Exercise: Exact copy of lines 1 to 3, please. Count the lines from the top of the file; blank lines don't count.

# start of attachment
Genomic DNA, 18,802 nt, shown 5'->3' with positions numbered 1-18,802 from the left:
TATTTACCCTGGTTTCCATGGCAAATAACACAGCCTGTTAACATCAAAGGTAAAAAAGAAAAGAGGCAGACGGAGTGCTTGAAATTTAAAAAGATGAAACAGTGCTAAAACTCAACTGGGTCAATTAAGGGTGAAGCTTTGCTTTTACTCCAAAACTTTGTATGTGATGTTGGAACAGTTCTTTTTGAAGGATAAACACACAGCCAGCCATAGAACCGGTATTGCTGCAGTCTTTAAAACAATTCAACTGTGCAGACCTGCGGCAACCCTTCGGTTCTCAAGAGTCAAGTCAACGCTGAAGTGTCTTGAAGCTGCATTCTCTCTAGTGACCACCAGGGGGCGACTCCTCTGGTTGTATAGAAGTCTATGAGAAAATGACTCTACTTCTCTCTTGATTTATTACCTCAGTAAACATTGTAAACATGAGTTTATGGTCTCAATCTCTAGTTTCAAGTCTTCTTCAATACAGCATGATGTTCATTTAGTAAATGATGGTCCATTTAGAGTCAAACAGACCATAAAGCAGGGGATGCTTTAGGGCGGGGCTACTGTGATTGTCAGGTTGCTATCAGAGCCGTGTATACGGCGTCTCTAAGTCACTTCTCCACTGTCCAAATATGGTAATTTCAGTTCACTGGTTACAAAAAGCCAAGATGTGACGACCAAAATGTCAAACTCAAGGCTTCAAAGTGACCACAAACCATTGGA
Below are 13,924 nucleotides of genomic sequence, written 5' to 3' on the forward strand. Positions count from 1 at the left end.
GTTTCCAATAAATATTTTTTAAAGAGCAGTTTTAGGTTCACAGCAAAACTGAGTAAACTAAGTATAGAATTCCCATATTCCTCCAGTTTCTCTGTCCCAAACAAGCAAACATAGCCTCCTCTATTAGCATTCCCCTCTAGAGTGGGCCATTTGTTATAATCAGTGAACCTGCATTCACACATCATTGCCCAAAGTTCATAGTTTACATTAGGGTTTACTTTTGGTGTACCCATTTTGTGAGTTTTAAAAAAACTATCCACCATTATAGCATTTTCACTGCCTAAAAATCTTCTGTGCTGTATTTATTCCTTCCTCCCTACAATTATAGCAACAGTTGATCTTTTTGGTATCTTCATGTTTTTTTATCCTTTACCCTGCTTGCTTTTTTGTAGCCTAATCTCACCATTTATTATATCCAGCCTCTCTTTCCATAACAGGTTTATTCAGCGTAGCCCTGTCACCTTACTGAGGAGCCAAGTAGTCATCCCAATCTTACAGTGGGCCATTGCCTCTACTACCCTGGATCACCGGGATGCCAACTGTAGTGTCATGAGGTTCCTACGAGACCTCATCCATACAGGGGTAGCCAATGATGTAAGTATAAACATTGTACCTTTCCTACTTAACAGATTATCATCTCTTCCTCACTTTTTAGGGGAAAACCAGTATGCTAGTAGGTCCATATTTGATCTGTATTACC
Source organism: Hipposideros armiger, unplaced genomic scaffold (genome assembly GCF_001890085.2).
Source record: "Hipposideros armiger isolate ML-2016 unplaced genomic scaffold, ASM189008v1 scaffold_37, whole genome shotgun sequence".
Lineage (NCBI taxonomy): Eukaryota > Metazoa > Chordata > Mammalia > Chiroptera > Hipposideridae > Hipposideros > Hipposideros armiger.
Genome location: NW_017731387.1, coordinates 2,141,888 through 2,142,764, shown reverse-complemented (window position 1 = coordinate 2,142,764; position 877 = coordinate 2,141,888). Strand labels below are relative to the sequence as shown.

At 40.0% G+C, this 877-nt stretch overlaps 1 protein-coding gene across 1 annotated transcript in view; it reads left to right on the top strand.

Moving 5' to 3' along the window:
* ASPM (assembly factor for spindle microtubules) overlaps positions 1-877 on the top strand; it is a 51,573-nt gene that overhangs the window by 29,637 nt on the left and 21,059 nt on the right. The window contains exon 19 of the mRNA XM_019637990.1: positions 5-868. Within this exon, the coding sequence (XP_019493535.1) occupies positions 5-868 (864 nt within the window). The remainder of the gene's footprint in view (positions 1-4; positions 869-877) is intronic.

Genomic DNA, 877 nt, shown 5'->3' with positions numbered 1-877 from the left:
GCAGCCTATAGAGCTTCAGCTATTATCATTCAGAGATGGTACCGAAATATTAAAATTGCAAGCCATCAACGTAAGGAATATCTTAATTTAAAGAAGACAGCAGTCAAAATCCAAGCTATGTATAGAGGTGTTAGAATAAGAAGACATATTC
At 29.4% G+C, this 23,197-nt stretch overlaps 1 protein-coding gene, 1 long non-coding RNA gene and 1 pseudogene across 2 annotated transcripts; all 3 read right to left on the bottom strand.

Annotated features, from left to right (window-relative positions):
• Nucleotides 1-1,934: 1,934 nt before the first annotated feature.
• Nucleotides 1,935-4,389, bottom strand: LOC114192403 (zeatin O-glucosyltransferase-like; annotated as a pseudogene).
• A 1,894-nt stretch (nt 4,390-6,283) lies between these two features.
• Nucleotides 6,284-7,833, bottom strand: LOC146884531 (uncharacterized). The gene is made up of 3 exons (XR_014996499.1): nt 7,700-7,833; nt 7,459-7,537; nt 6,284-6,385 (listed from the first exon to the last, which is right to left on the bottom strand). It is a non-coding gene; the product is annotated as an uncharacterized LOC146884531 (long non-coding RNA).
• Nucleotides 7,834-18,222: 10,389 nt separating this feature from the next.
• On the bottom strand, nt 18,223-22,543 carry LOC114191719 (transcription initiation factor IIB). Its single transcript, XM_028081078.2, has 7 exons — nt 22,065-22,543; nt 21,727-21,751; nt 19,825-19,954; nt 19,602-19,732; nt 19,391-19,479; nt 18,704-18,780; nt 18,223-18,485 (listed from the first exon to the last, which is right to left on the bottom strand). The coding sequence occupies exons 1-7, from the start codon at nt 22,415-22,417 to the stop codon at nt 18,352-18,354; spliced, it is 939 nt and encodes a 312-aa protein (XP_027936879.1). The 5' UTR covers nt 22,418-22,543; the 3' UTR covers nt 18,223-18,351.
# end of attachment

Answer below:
Genomic DNA, 18,802 nt, shown 5'->3' with positions numbered 1-18,802 from the left:
TATTTACCCTGGTTTCCATGGCAAATAACACAGCCTGTTAACATCAAAGGTAAAAAAGAAAAGAGGCAGACGGAGTGCTTGAAATTTAAAAAGATGAAACAGTGCTAAAACTCAACTGGGTCAATTAAGGGTGAAGCTTTGCTTTTACTCCAAAACTTTGTATGTGATGTTGGAACAGTTCTTTTTGAAGGATAAACACACAGCCAGCCATAGAACCGGTATTGCTGCAGTCTTTAAAACAATTCAACTGTGCAGACCTGCGGCAACCCTTCGGTTCTCAAGAGTCAAGTCAACGCTGAAGTGTCTTGAAGCTGCATTCTCTCTAGTGACCACCAGGGGGCGACTCCTCTGGTTGTATAGAAGTCTATGAGAAAATGACTCTACTTCTCTCTTGATTTATTACCTCAGTAAACATTGTAAACATGAGTTTATGGTCTCAATCTCTAGTTTCAAGTCTTCTTCAATACAGCATGATGTTCATTTAGTAAATGATGGTCCATTTAGAGTCAAACAGACCATAAAGCAGGGGATGCTTTAGGGCGGGGCTACTGTGATTGTCAGGTTGCTATCAGAGCCGTGTATACGGCGTCTCTAAGTCACTTCTCCACTGTCCAAATATGGTAATTTCAGTTCACTGGTTACAAAAAGCCAAGATGTGACGACCAAAATGTCAAACTCAAGGCTTCAAAGTGACCACAAACCATTGGA
Below are 13,924 nucleotides of genomic sequence, written 5' to 3' on the forward strand. Positions count from 1 at the left end.